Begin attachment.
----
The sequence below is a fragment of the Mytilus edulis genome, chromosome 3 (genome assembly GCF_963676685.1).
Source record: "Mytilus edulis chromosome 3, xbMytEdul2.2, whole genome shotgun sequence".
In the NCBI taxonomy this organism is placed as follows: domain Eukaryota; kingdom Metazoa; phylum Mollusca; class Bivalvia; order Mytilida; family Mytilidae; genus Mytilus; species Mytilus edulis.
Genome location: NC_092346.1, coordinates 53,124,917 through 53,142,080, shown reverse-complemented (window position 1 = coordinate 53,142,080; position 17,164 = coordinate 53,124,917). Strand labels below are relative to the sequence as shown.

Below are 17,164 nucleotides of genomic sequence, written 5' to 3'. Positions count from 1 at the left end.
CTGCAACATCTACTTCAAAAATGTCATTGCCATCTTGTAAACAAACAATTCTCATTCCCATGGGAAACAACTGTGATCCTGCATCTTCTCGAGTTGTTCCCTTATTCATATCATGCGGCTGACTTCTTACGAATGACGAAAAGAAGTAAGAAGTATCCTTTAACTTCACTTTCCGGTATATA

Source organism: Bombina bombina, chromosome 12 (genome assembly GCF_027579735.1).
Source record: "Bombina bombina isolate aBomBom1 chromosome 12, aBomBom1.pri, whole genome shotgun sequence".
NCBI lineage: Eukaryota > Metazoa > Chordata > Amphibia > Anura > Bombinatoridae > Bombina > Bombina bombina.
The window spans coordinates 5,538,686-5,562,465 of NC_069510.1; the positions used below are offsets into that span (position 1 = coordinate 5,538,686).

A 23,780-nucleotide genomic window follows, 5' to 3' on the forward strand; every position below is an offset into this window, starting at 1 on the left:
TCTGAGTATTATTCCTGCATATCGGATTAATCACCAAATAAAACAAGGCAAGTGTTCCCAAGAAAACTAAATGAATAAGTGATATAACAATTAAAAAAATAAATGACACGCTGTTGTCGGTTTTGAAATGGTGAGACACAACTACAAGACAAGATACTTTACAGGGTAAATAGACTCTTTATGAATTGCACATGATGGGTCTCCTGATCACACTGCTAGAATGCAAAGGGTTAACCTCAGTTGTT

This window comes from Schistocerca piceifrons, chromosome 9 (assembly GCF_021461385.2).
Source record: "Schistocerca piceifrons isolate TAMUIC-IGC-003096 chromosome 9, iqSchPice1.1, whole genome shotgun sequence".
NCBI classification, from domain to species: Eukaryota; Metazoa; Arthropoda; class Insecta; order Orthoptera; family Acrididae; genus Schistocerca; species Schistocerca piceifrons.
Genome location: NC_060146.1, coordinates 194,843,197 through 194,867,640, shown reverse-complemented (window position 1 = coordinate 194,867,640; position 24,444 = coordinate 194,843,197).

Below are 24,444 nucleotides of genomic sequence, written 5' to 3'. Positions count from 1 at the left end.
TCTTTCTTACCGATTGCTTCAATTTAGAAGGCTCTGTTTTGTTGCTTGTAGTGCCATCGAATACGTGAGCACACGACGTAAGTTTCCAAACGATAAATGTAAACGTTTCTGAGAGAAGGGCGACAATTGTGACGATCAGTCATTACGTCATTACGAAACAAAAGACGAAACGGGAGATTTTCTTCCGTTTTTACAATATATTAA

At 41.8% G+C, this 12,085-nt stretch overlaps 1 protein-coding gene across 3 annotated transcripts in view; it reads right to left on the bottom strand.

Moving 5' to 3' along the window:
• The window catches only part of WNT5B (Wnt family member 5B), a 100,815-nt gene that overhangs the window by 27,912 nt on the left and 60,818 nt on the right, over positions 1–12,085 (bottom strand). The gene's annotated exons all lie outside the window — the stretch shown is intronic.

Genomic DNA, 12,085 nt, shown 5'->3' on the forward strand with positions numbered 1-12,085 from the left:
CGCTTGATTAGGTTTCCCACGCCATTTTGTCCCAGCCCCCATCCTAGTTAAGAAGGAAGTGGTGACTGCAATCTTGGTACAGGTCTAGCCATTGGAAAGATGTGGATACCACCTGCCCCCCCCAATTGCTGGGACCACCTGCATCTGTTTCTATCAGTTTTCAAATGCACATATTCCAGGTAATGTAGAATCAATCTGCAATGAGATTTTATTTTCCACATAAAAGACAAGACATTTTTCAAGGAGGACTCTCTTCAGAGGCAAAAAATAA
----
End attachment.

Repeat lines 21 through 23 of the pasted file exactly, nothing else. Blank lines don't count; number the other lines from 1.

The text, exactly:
• The window catches only part of WNT5B (Wnt family member 5B), a 100,815-nt gene that overhangs the window by 27,912 nt on the left and 60,818 nt on the right, over positions 1–12,085 (bottom strand). The gene's annotated exons all lie outside the window — the stretch shown is intronic.

Genomic DNA, 12,085 nt, shown 5'->3' on the forward strand with positions numbered 1-12,085 from the left:
CGCTTGATTAGGTTTCCCACGCCATTTTGTCCCAGCCCCCATCCTAGTTAAGAAGGAAGTGGTGACTGCAATCTTGGTACAGGTCTAGCCATTGGAAAGATGTGGATACCACCTGCCCCCCCCAATTGCTGGGACCACCTGCATCTGTTTCTATCAGTTTTCAAATGCACATATTCCAGGTAATGTAGAATCAATCTGCAATGAGATTTTATTTTCCACATAAAAGACAAGACATTTTTCAAGGAGGACTCTCTTCAGAGGCAAAAAATAA